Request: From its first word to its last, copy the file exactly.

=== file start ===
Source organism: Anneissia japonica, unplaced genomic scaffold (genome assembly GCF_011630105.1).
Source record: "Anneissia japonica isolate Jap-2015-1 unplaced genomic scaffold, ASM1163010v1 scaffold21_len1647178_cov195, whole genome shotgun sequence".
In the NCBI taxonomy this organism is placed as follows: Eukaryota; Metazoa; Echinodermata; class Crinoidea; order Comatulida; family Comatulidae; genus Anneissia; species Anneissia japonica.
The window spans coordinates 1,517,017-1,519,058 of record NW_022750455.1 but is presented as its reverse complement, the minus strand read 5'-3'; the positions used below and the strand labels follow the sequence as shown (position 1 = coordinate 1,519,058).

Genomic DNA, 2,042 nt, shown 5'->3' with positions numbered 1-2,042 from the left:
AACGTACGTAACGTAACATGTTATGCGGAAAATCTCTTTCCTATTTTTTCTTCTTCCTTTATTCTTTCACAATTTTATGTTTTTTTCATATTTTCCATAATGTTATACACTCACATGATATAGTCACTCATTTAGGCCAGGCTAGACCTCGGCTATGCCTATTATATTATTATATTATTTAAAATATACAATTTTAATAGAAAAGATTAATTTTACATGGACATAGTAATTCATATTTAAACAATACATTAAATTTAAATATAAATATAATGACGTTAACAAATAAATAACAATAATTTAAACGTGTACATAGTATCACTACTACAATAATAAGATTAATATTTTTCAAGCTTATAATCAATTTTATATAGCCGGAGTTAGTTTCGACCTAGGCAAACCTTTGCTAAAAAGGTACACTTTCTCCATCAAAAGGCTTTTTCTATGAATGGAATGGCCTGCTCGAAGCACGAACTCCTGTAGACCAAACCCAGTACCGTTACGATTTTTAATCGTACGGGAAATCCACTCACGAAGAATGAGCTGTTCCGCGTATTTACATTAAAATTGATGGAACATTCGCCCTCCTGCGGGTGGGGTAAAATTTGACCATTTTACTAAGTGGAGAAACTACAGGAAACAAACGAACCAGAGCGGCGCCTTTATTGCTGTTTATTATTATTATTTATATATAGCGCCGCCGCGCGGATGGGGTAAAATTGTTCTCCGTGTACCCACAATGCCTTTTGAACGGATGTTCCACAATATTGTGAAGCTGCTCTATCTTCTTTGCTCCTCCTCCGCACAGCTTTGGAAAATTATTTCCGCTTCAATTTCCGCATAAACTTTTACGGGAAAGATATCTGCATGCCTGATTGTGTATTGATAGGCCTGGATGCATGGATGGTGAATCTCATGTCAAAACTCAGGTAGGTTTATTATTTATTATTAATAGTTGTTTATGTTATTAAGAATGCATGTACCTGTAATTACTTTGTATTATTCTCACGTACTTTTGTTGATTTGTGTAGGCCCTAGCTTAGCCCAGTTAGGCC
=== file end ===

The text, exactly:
Source organism: Anneissia japonica, unplaced genomic scaffold (genome assembly GCF_011630105.1).
Source record: "Anneissia japonica isolate Jap-2015-1 unplaced genomic scaffold, ASM1163010v1 scaffold21_len1647178_cov195, whole genome shotgun sequence".
In the NCBI taxonomy this organism is placed as follows: Eukaryota; Metazoa; Echinodermata; class Crinoidea; order Comatulida; family Comatulidae; genus Anneissia; species Anneissia japonica.
The window spans coordinates 1,517,017-1,519,058 of record NW_022750455.1 but is presented as its reverse complement, the minus strand read 5'-3'; the positions used below and the strand labels follow the sequence as shown (position 1 = coordinate 1,519,058).

Genomic DNA, 2,042 nt, shown 5'->3' with positions numbered 1-2,042 from the left:
AACGTACGTAACGTAACATGTTATGCGGAAAATCTCTTTCCTATTTTTTCTTCTTCCTTTATTCTTTCACAATTTTATGTTTTTTTCATATTTTCCATAATGTTATACACTCACATGATATAGTCACTCATTTAGGCCAGGCTAGACCTCGGCTATGCCTATTATATTATTATATTATTTAAAATATACAATTTTAATAGAAAAGATTAATTTTACATGGACATAGTAATTCATATTTAAACAATACATTAAATTTAAATATAAATATAATGACGTTAACAAATAAATAACAATAATTTAAACGTGTACATAGTATCACTACTACAATAATAAGATTAATATTTTTCAAGCTTATAATCAATTTTATATAGCCGGAGTTAGTTTCGACCTAGGCAAACCTTTGCTAAAAAGGTACACTTTCTCCATCAAAAGGCTTTTTCTATGAATGGAATGGCCTGCTCGAAGCACGAACTCCTGTAGACCAAACCCAGTACCGTTACGATTTTTAATCGTACGGGAAATCCACTCACGAAGAATGAGCTGTTCCGCGTATTTACATTAAAATTGATGGAACATTCGCCCTCCTGCGGGTGGGGTAAAATTTGACCATTTTACTAAGTGGAGAAACTACAGGAAACAAACGAACCAGAGCGGCGCCTTTATTGCTGTTTATTATTATTATTTATATATAGCGCCGCCGCGCGGATGGGGTAAAATTGTTCTCCGTGTACCCACAATGCCTTTTGAACGGATGTTCCACAATATTGTGAAGCTGCTCTATCTTCTTTGCTCCTCCTCCGCACAGCTTTGGAAAATTATTTCCGCTTCAATTTCCGCATAAACTTTTACGGGAAAGATATCTGCATGCCTGATTGTGTATTGATAGGCCTGGATGCATGGATGGTGAATCTCATGTCAAAACTCAGGTAGGTTTATTATTTATTATTAATAGTTGTTTATGTTATTAAGAATGCATGTACCTGTAATTACTTTGTATTATTCTCACGTACTTTTGTTGATTTGTGTAGGCCCTAGCTTAGCCCAGTTAGGCC